January 1, 2018,
I decided a week prior to New Year's Day that no matter the temperature, my sleep deprivation, or my health I was going to fish the first day of the year. That plan was tested when the forecast the night before proclaimed it would be 7 degrees at 8:00a.m. with a 5-10 m.p.h. wind. Did I really want to spend a few hours out in that?
Mentally, nothing was going to stop me. However, I won't pretend there wasn't a struggle of the will when I woke up at 6:30 sleepy from the New Years Eve shenanigans, cozy in bed with an outside temperature reading 1 degree. I got up anyway. When I arrived and geared up, I checked the temperature one last time. When the car turned back on the thermometer read a cozy 2 degrees Fahrenheit.
Off I went.
I tromped down to the river looking like an army-green marshmallow man, and slowly slipped into a pool I knew held lots of fish in winter months. It's also close enough to a spring that I knew it wouldn't be frozen. As I came closer to the water I saw the mist pouring off of the spring-fed water. The trees and bushes surrounding the river were covered in a layer of ice, but the water kept rolling on. This was a rare beauty.
I stood for a moment off to the side of the river and applied some flotant to my little wool indicator when my rod tip accidentally dipped into the water. As soon as I realized my mistake and lifted the tip out of the water ice already began to form. Seconds later, my leader was frozen solid onto the rod. It was in this moment that I realized, I am crazy.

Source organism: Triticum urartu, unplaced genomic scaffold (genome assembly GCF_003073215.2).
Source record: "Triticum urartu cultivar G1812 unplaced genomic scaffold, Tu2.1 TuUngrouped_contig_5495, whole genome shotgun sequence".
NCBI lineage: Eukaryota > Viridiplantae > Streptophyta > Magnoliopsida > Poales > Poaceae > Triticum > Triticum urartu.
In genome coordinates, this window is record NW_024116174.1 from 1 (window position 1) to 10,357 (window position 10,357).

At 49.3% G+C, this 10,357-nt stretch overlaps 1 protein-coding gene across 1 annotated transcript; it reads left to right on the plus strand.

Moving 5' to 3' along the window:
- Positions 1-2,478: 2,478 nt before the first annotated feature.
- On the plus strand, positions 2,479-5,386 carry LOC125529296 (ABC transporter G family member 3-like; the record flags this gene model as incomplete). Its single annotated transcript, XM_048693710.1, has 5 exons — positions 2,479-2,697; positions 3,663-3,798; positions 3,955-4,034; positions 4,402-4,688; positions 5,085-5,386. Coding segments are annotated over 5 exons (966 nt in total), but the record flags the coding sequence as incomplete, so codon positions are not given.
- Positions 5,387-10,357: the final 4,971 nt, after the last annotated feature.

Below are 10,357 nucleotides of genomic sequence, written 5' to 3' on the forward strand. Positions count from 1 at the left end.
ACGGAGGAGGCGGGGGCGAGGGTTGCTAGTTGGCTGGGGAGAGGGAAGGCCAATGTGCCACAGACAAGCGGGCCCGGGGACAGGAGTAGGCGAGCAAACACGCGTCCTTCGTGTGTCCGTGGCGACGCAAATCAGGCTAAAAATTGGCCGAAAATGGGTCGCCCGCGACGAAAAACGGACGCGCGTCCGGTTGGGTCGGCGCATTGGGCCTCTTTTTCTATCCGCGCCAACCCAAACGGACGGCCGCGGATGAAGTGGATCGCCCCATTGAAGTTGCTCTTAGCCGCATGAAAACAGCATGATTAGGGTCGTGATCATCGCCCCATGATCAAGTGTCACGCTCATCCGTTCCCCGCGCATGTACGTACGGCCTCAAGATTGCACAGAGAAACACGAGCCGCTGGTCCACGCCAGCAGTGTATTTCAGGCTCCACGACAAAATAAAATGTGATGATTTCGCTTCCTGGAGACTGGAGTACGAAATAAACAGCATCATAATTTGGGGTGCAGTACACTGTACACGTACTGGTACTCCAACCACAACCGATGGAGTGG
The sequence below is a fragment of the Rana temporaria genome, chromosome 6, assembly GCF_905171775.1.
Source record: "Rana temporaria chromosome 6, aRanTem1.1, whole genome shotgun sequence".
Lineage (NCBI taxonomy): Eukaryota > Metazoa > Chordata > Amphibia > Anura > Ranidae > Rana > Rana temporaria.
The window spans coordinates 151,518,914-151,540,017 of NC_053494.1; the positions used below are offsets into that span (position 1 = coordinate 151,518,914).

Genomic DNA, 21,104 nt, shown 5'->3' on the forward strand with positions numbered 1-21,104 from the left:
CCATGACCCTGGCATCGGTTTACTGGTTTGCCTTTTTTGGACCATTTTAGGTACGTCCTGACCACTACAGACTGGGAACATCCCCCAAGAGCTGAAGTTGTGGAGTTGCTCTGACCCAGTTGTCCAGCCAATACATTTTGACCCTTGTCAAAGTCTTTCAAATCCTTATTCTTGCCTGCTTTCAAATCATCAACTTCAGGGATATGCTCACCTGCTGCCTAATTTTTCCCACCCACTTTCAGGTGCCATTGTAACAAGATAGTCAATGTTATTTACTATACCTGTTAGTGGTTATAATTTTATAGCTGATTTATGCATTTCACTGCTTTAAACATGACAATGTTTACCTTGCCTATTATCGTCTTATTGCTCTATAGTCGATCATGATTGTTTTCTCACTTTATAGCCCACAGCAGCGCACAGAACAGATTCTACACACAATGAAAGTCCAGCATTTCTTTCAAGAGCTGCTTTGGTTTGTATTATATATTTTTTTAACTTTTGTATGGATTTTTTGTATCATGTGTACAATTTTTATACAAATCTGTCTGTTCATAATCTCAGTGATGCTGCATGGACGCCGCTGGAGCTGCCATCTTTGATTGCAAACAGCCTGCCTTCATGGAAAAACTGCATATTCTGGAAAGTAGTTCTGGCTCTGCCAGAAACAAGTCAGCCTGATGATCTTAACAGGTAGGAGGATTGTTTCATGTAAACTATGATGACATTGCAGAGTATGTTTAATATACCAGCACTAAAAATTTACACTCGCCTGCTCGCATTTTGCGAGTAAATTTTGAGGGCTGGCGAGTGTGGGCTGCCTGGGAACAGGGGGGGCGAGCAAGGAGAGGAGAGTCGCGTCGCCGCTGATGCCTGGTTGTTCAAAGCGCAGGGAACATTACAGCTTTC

I peeled the frozen line off the rod, and broke the ice off the guides then began a slow ascent towards the pool. I made a few casts and changed depth once. On the next cast my indicator made a conspicuous jiggle. I set the hook and found the culprit, a small rainbow trout that was just as lively as ever. With a few dramatic splashes and leaps he set himself free.
I practiced a long-distance release...
I continued to cast and was rewarded with nothing other than a chilly nose. I checked over my rig to ensure everything was working properly, and noticed the wool indicator had small droplets of ice in it. I wondered if it would impede the sensitivity of the takes, but I didn't feel like switching to another indicator method, so I continued casting the frozen wool. After several changes to both my flies, and the depth fishing I had another take from a small little rainbow trout. I quickly subdued him, though he had a good deal of fighter in him, even for these cold temperatures.
I didn't want to expose him to the freezing air in fear it may freeze his eyes or gills, so I took off my gloves and dipped my hands in the water. I was quite shocked - the water didn't feel all that terrible. In fact, in contrast to the air temperature it was almost kind of pleasant.
I set the little guy free and looked down at my watch. I landed my first trout of 2018 pretty early into the year, it only took 7 hours and 53 minutes.
After a little while longer I'd landed several other fish, but decided to retreat back home. The thought of warm coffee, breakfast, and a nice heater made it difficult to continue fishing in these frigid temperatures. Besides, I got what I came there for - my first trout of the year